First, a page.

Sure, I know. :)

 

The point I was trying to make is that the info in the above link is "partial".

 

The ExclCRC and AutoCRC are not only inside an added sector at the end, there are TWO instances of them, one in a sector appended and one in a sector "inserted" at a variable address inside the .iso.

 

If you prefer, UNlike what would have been "logical" the difference between a same .iso created with or without the -x switch is not just an appended sector.

 

Just another case of the good MS guys using the secret 7 on the dice ;):

http://homepage.ntlworld.com./jonathan.deboynepollard/Humour/microsoft-monopoly.html

 

jaclaz

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To finalize this thread, I checked.

The additional sector is inserted at the end of the "file/directory records" and before the first actual file/directory contents.

Still remains to be understood what the "ExclCRC" data refers to.

I'll see if I can find an explanation. :unsure:

jaclaz

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Yep :), that one is another one containing only partial :w00t: (and partially wrong :ph34r:) info.

The idea is to (hopefully) get complete and correct info INSTEAD.

Points are:

  1. there is not a sector with the ExclCRC and AutoCRC values appended to the ISO file but TWO sectors, one "inserted" after the directory structure and one appended to the end of the .iso [1]
  2. the "scope" of the AutoCRC value is "clear" and surely represents *whatever needed to have "normal CRC32" of EVERYTHING before this value and included this value result in 0xFFFFFFFF*
  3. the "scope" of the ExclCRC can only be guessed as *area to exclude from the calculation* but there are no real "proofs" that this guess is correct
  4. how exactly the ExclCRC val is used and calculated is to be found
  5. the CRC.EXE changes it's behaviour and can provide THREE types of output, if a valid AutoCRC value is found as last four bytes of the file that value is printed and the file is considered VALID, if a non valid AutoCRC value is found as last four bytes of the file that value is printed and the file is considered CORRUPT, if NO AutoCRC "label" is found in the last few bytes of the file the "normal" CRC32 is printed

jaclaz

 

[1] I already verified that if the file is truncated after the inserted sector this initial part by itself will give a CRC32 of 0xFFFFFFFF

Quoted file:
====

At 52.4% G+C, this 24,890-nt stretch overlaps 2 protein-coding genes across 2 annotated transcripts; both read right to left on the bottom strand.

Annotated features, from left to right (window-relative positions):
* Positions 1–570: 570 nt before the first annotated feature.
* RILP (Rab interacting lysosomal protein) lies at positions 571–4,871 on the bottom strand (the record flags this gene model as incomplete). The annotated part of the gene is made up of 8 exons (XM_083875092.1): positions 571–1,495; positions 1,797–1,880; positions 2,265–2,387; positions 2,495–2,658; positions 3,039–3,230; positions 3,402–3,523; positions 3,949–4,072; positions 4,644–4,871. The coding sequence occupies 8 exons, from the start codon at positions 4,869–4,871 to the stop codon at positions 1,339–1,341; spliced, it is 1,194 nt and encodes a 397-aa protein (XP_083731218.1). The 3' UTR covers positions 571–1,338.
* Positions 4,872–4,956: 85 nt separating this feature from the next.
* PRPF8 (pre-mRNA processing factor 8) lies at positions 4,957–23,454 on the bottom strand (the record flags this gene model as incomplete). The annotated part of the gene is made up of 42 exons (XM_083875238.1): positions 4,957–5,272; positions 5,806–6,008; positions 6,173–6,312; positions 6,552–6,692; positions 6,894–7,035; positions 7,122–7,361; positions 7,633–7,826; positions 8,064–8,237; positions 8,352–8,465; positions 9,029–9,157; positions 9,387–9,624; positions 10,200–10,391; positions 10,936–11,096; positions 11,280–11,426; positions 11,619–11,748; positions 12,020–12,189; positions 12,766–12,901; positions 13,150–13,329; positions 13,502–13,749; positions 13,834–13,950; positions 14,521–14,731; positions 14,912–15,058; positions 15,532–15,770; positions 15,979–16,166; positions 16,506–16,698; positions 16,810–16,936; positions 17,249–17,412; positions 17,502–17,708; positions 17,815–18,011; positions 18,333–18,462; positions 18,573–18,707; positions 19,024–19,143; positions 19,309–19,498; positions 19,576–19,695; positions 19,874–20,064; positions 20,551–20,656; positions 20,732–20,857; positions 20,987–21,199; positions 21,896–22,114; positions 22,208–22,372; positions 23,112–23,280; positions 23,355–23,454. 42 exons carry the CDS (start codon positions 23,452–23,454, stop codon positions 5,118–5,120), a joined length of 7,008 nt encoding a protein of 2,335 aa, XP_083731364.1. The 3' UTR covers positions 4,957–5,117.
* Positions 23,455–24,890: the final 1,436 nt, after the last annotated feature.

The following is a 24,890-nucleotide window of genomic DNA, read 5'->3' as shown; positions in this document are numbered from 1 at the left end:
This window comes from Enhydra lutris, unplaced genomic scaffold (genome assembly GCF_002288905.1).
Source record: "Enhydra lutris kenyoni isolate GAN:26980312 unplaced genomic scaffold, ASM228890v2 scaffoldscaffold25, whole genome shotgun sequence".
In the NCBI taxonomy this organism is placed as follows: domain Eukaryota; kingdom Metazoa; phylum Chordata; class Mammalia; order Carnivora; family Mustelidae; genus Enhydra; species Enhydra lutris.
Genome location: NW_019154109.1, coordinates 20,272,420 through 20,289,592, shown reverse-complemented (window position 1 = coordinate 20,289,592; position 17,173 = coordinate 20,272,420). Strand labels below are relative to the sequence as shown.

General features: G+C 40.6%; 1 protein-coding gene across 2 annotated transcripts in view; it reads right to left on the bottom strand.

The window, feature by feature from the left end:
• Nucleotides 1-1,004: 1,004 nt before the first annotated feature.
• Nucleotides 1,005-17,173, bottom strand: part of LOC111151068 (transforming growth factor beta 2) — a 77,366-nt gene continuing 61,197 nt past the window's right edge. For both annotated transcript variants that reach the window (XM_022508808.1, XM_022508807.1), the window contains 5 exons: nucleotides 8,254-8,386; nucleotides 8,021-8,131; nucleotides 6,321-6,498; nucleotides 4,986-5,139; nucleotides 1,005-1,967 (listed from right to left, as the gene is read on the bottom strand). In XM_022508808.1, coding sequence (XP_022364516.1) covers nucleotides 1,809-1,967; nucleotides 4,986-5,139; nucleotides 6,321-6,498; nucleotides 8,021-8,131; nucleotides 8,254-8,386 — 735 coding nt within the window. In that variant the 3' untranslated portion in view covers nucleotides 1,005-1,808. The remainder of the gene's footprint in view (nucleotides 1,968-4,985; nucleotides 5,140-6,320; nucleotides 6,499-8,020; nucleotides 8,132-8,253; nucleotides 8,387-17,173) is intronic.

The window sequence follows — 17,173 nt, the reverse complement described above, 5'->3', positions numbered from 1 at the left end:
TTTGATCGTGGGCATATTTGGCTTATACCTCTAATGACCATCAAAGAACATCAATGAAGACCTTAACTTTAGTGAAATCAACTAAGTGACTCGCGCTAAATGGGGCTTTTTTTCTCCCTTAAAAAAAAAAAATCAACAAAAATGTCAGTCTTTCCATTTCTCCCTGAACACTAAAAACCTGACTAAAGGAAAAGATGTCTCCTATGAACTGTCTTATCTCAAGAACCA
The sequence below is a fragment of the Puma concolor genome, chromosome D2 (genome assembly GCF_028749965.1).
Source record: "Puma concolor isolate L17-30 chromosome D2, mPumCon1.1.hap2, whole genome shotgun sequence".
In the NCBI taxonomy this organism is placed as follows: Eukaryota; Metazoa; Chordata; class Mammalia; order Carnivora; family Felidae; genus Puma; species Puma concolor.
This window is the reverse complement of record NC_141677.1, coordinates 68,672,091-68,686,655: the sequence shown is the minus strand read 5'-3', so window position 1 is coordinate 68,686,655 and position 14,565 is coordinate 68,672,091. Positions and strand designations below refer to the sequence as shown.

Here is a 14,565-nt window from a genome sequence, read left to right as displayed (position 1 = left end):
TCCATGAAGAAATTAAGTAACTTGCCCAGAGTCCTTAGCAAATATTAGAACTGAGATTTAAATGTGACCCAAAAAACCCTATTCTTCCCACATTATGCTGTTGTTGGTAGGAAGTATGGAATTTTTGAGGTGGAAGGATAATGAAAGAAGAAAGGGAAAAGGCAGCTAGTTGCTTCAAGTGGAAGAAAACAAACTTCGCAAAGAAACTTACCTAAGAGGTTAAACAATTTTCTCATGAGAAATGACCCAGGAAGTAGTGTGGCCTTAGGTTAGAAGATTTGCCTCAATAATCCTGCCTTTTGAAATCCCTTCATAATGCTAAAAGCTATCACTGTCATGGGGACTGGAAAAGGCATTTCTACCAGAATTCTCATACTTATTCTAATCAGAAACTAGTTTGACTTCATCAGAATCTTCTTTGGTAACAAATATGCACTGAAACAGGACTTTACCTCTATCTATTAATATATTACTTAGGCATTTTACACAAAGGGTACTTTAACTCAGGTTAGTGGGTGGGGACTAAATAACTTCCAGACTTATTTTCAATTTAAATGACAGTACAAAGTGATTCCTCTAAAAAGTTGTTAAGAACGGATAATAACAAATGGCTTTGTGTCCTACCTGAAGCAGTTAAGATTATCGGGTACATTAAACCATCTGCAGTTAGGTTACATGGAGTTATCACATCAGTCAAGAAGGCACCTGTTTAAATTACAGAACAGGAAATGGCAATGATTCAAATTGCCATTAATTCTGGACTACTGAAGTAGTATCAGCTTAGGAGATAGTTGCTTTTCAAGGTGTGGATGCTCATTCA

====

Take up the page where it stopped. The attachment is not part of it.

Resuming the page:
Edited by jaclaz
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the "scope" of the ExclCRC can only be guessed as *area to exclude from the calculation* but there are no real "proofs" that this guess is correct

 

No. :D

 

Since any application (I use the great Cody Batt's HashTag, but any other that calculates CRC-32 by the book will do) not aware of ExclCRC and AutoCRC does reach the target value of 0xFFFFFFFF, when calculating the CRC-32 of those images, it cannot be an "area to exclude". ExclCRC must instead be a fudge-factor included in the CRC-32 calculation, adjusted so that it gives the target value of 0xFFFFFFFF. Four bytes is all that's needed to fudge the CRC-32 seven ways to Sunday, as the little application HackCRC32 found on this page can nicely illustrate.

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Yes and No. :yes::no:

 

The CRC32 hash of a .iso made with the -x switch is 0xFFFFFFFF, including BOTH (actually all 4 of them) the values of ExclCRC and AutoCRC.

If you prefer the the CRC32 hash of the WHOLE iso is 0xFFFFFFFF.

 

It is clear (or clear enough) that the 4 bytes of the AutoCRC value (last four bytes of the .iso) are an integral part of this calculation leading to 0XFFFFFFFF, and that this 4 bytes value is the - as defined above - *whatever needed to have "normal CRC32" of EVERYTHING before this value and included this value result in 0xFFFFFFFF*.